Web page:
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The Effect Of Aperture On Light Polution

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Posted by Pete P/">Pete P on July 22, 1999 21:47:13 UTC

Please consider the following two statements:

1. There is an astronomers old wives tale that you can't use a 'scope over 3" aperture in light polluted areas without loosing significant contrast. (This is supported by statements in the latest Orion catalog as well as throughout website comments.) 2. S&T's City Astronomy states that "No telescope can make an extended object appear any brighter: all it can do is provide magnification for you to see it better."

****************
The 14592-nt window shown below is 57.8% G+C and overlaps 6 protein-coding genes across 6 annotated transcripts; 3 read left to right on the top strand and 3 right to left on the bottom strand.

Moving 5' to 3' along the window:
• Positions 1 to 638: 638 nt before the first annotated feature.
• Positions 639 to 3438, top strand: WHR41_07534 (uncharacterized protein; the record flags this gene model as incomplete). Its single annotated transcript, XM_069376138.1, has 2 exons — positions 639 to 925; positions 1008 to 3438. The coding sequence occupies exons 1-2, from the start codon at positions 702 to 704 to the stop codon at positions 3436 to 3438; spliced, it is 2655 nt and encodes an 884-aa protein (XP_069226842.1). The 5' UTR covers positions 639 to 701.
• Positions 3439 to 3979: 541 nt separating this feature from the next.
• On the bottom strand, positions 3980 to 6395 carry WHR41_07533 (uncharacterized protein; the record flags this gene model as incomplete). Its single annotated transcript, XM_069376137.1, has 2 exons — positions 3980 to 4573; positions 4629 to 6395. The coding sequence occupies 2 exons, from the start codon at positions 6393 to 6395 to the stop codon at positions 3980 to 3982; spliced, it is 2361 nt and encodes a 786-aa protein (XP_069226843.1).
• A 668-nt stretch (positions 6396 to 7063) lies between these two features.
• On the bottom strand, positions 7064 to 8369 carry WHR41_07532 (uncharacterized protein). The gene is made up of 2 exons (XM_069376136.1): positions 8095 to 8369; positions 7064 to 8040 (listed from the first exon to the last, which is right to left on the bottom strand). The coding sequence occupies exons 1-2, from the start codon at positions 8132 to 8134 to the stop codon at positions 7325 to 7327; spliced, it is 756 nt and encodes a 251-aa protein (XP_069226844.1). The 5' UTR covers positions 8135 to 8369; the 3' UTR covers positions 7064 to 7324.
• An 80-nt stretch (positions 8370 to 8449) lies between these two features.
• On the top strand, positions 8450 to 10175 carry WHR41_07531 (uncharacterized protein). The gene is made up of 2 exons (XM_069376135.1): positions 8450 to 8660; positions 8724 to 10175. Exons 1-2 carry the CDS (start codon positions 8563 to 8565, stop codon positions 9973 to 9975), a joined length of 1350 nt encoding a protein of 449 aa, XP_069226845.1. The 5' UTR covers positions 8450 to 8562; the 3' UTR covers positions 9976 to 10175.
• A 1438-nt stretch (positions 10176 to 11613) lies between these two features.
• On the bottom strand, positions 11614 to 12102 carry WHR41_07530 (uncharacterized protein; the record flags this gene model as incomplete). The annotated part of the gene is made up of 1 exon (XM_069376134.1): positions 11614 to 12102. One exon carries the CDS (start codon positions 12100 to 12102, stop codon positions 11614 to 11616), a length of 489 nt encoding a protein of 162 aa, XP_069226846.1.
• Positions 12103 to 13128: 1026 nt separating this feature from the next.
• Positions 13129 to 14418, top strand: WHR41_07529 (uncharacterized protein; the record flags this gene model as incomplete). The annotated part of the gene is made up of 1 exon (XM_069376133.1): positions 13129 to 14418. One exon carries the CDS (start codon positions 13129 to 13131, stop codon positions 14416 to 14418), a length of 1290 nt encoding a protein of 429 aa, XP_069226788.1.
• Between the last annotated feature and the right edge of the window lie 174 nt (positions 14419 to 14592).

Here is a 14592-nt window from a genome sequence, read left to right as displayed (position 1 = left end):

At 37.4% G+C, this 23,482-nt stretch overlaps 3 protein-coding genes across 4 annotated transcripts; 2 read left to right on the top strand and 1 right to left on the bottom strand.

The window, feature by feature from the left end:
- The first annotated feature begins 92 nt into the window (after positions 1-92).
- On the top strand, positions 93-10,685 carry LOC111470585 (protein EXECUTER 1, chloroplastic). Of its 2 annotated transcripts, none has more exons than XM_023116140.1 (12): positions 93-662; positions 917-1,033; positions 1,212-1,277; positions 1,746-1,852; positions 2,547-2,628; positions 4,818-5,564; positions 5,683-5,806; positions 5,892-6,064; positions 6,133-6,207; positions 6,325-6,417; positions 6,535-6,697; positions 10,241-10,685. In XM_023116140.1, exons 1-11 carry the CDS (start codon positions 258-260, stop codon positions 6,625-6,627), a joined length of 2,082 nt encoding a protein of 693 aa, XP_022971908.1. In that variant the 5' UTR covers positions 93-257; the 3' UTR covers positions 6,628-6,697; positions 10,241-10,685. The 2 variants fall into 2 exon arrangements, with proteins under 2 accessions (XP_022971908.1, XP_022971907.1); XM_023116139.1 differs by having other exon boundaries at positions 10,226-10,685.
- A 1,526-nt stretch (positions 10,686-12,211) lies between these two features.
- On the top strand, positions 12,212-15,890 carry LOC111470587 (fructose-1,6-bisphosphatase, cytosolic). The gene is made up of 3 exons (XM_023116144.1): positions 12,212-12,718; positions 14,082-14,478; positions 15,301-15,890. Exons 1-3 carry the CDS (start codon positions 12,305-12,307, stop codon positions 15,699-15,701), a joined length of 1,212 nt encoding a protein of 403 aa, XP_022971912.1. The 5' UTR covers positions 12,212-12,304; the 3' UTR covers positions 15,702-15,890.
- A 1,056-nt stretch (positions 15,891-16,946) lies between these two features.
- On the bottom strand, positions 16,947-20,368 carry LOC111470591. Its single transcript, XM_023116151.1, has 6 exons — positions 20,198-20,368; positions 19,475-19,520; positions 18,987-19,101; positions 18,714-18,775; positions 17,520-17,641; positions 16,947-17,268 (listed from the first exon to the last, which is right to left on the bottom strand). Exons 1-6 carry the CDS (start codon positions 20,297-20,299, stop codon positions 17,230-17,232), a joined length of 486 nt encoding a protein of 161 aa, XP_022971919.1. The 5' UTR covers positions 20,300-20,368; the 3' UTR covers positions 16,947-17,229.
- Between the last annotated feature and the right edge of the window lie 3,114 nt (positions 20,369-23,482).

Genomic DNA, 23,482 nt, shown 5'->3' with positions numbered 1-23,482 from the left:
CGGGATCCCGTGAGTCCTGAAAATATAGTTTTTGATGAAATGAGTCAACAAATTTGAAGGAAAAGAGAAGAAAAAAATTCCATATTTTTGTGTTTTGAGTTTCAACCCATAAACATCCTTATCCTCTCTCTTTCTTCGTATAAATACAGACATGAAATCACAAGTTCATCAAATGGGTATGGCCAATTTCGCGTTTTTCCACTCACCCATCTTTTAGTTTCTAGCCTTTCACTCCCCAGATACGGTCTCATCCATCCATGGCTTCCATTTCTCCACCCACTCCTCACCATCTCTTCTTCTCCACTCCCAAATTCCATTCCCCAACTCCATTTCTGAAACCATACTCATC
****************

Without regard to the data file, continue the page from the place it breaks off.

Since the two statements are contradictory, one is correct and one is incorrect.

I suspect that since "general seeing " conditions usually limit magnification, and since smaller 'scopes don't have extended magnification, they're by definition "unlimited." Maybe this is the basis for statement #1.

Since "extended objects include planets, the moon, and nebula, I expect they also include the atmosphere through which we are attempting to observe. Therefore, my particular belief is that larger apertures don't improve the contrast of planets, etc., but they don't hurt either. The f ratio of the 'scope seems to have no bearing on the outcome. Increased magnification will darken the sky as well as the extended objects, but will not darken stars. But going from 75X to 150X on a 10" scope will have the same effect as with a 3" scope.

Anyone out there care to agree or disagree?

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